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10.1016_j.ecolind.2023.110225.pdf (4.75 MB)

Measuring forest health at stand level: A multi-indicator evaluation for use in adaptive management and policy

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submitted on 2024-01-21, 10:49 and posted on 2024-01-21, 13:07 authored by Shiekh Marifatul Haq, Muhammad Waheed, Aadil Abdullah Khoja, Muhammad Shoaib Amjad, Rainer W. Bussmann, Kishwar Ali, David Aaron Jones

Assessments of forest ecosystem health for use in adaptive management need an integrative multi-indicator examination at the stand scale. To assess forest health, we exained multiple forest indicators including diversity, age structure, regeneration, and edaphic factors of the dominant and associated tree species in their natural forest habitats. A stratified random cluster sampling strategy was used to gather vegetation samples from the five main forest types in the Zabarwan Mountain Range—Acacia forest (ACFT), Broad leaved forest (BLFT), Oak forest (OKFT), Pinus wallichiana forest (PWFT), and Scrub forest (SRFT). The Pearson method and canonical correspondence analysis (CCA) were used to investigate the relationship between tree species and edaphic factors. A total of 22 tree species were found, of which 13 were exotic and 9 were native. The proportion of exotic species was highest in OKFT (85%), followed by BLFT (75%), and the least (50%) SRFT. The BLFT forest type had the highest Shannon diversity while the lowest was the SRFT. ACFT and BLFT forest types have significantly higher Shannon diversity indexes than other forest types. Based on the density-girth class distribution, ACFT & SRFT forest types showed an Inverse-J distribution pattern, indicating a stable population structure. The dominant tree species, such as Populus alba in BLFT, demonstrated comparatively no regeneration, whereas Parrotiopsis jacquemontiana in SRFT, Pinus wallichiana in PWFT, Quercus robur in OKFT, and Robinia pseudoacacia demonstrated adequate regeneration performance. Overall exotic tree species such as Robinia pseudoacacia, Prunus cerasifera, Celtis australis, and Ailanthus altissima showed high/sufficient regeneration performance. The average seedling/tree value for all forest types in the area was 2.14, with the highest value at BLFT (3.61) and the lowest value at SRFT (0.71). In the CCA it showed that SRFT forests were greatly influenced by salinity and organic carbon, whereas ACFT and OKFT forests had comparable habitat preferences and were mutually influenced by electrical conductance and phosphorus availability. Prunus cerasifera was the only species positively associated with available calcium. By combining the data of numerous field-based indicators into a single integrated study, our research will give decision-makers an update on a forest's current and anticipated health.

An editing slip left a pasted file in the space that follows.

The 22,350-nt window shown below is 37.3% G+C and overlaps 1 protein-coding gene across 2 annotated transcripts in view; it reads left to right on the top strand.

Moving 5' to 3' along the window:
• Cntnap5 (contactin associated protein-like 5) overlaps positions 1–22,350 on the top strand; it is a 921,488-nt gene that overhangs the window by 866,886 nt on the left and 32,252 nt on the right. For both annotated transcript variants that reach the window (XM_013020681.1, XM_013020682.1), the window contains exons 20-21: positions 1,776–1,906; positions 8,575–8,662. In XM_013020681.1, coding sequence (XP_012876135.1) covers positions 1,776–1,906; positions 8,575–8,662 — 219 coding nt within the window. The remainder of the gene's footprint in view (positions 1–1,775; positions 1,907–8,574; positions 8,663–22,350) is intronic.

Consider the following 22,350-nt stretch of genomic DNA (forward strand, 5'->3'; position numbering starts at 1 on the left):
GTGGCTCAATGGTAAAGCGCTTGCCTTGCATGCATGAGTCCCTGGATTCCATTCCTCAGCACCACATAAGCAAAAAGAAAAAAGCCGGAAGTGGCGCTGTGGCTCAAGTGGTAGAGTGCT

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Published in: Ecological Indicators
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Open Access funding provided by the Qatar National Library.



  • English



Publication Year

  • 2023

License statement

This Item is licensed under the Creative Commons Attribution 4.0 International License.

Institution affiliated with

  • University of Doha for Science and Technology
  • College of General Education - UDST
  • College of Health Sciences - UDST

Geographic coverage

Western Himalaya